above them, and connecting both facades, curtains extend from the playground to the east façade, hiding the roof structure behind cloth dyed in playful colours. all of these lighter elements are meant to be easily removed and stored, making sure they can be readily repaired or shielded from severe weather.
architecture: joe bruschy
location: cabaret, haiti
Comfort Strengthens Partnership with Haiti Following Successful Medical Mission
By U.S. Navy Petty Officer Second Class Bobby Siens
November 20, 2019
U.S. Navy Hospital Ship USNS Comfort departed Port-au-Prince, Haiti, following the completion of the ship’s 12th and final medical mission in Central America, South America, and the Caribbean, November 11.
“Haiti is the last stop of the U.S. Navy’s Enduring Promise five-month mission in Latin America, Central America, and the Caribbean,” said Michele Sison, U.S. ambassador to Haiti. “This visit has again displayed the strong ties between our two countries; as friends and neighbors, our two nations work together to make life better for all. We support the Haitian people’s aspirations for a better life. It truly is an enduring promise.”
During the six-day mission in Port-au-Prince, more than 900 medical professionals provided care for 3,603 patients at a shore-based medical site and performed 76 surgeries aboard the ship.
“Offering quality healthcare to a population suffering from all kinds of harm was the motivation of the USNS Comfort,” said Normil Rameau, general director of Haiti’s national police. “I want to emphasize the level of empathy and the degree of humanity the personnel of the hospital ship showed in the care provided to our brothers and sisters of Haiti.”
During the ship’s stop, they learned that a local hospital’s maternity program was in need of an important medicine.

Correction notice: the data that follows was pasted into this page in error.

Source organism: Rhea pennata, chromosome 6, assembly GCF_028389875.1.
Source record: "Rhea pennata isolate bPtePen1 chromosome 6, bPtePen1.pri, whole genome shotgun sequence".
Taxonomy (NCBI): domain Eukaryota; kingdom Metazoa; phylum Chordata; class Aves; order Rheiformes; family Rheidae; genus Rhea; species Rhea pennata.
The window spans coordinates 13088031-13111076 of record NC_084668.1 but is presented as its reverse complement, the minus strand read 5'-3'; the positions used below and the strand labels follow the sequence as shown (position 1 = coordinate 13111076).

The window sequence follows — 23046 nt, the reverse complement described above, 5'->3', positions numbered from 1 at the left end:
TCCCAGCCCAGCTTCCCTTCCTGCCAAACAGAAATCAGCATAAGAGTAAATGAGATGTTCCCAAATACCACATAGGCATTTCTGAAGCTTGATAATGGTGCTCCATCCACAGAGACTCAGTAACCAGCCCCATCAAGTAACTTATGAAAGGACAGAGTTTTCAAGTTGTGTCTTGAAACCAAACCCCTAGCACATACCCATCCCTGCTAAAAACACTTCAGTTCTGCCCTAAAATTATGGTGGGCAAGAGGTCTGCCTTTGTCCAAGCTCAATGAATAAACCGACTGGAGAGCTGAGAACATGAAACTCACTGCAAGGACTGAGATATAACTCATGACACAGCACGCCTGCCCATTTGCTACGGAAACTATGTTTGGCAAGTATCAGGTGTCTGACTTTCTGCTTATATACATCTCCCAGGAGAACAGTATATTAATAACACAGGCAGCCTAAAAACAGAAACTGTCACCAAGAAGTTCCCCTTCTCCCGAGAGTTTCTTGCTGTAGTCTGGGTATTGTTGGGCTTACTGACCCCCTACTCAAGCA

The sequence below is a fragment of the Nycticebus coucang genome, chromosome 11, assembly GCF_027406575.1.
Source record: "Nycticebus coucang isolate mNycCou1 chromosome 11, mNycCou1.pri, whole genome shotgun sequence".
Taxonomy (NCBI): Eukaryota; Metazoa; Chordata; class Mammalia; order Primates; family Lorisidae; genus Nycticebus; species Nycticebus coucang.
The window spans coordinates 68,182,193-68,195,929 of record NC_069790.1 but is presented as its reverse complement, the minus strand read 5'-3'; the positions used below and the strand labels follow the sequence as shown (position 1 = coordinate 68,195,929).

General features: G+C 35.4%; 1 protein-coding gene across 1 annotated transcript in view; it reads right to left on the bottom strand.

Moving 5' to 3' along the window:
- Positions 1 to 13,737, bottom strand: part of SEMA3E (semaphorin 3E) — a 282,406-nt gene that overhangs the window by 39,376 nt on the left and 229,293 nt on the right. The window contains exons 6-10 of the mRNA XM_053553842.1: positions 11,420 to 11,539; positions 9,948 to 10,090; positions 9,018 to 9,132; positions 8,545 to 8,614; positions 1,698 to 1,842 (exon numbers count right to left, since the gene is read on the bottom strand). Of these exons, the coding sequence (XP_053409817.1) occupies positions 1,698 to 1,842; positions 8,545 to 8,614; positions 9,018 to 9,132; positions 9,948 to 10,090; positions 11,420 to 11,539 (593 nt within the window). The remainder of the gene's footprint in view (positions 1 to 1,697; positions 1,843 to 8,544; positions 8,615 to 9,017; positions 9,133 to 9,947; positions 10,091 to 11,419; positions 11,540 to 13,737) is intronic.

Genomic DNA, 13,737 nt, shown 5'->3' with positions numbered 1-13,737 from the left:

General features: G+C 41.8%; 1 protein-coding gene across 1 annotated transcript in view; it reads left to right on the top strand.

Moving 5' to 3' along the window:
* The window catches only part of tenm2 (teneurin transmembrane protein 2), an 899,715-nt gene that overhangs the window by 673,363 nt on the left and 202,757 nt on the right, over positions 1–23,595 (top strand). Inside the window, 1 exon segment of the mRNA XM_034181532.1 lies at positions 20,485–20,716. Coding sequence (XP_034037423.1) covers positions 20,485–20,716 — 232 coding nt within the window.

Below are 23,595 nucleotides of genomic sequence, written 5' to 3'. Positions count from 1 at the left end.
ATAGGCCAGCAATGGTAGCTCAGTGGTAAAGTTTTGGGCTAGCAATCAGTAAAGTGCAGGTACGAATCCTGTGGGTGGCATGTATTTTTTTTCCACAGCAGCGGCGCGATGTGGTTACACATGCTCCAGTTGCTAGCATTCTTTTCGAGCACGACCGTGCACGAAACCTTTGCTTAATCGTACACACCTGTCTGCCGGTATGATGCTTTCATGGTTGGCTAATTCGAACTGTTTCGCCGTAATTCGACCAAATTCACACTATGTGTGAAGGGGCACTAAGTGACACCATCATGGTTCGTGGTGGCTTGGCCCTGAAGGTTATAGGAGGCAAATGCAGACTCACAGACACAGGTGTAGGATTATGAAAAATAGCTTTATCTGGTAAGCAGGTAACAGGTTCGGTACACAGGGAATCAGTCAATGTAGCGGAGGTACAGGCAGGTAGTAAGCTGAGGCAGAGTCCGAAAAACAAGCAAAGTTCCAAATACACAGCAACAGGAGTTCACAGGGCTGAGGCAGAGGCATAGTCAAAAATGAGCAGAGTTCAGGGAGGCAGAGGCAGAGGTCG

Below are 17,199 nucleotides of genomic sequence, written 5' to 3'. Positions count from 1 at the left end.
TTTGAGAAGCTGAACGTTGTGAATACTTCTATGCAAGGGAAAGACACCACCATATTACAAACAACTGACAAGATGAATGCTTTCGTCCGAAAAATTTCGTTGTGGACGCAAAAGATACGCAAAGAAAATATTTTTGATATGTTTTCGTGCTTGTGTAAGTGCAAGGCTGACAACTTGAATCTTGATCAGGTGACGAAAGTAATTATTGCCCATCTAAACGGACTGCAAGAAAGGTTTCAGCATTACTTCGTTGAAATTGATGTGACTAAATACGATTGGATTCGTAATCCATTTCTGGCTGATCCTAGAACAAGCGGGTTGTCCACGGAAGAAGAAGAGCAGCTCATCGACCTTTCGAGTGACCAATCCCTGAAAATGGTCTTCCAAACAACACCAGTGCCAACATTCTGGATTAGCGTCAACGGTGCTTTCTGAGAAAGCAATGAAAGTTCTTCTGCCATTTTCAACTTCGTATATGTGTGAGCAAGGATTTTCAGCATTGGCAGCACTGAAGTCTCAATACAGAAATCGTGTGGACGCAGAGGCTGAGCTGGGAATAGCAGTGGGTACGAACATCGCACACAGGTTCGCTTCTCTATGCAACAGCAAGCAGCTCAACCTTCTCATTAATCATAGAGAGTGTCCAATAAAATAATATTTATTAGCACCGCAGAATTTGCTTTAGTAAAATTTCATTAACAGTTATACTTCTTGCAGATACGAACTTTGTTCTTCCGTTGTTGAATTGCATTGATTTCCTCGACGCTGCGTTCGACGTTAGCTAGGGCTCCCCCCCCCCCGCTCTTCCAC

“We were informed through formal channels that there was a patient with eclampsia,” said Commander Todd Morris, director of medical services aboard Comfort. “The treatment is to provide an anti-seizure medication, specifically magnesium sulfate. We were able to find the medicine and transport it safely to the hospital to help the patient.”
The medicine was able to help multiple patients and local aide providers were exceptionally appreciative.
“You can imagine how stymied we were, as a high-risk maternity center,” said Father Rick Frechette, an American priest and founder of St. Luke Foundation Hospital. “We take our hats off to [Comfort], for coming to our rescue with this life-saving drug.”
Comfort’s team consists of more than 900 personnel, including medical specialists from the U.S. military, nongovernmental organizations (NGO) volunteers, and personnel from partner nations. The entire Comfort team is comprised of military and civilian personnel from the United States and partner nations, including Argentina, Brazil, Canada, Costa Rica, Dominican Republic, Mexico, and Peru, as well as several NGOs creating a dynamic team capable of delivering a variety of services.
U.S. Navy Admiral Craig S. Faller, commander of U.S. Southern Command, visited the crew to thank them for the work put forth during their visit to Port-au-Prince.
“Each of you should leave this mission knowing that you made a difference,” said Adm. Faller. “I’m proud for the difference that we made here in Haiti; every little bit matters.”
This marks the sixth Comfort visit to Haiti and the seventh to the region since 2007. This deployment is a part of the U.S. Southern Command’s Enduring Promise initiative and reflects the United States’ ongoing commitment to friendship, partnership, and solidarity with partner nations in the Caribbean, Central America, and South America.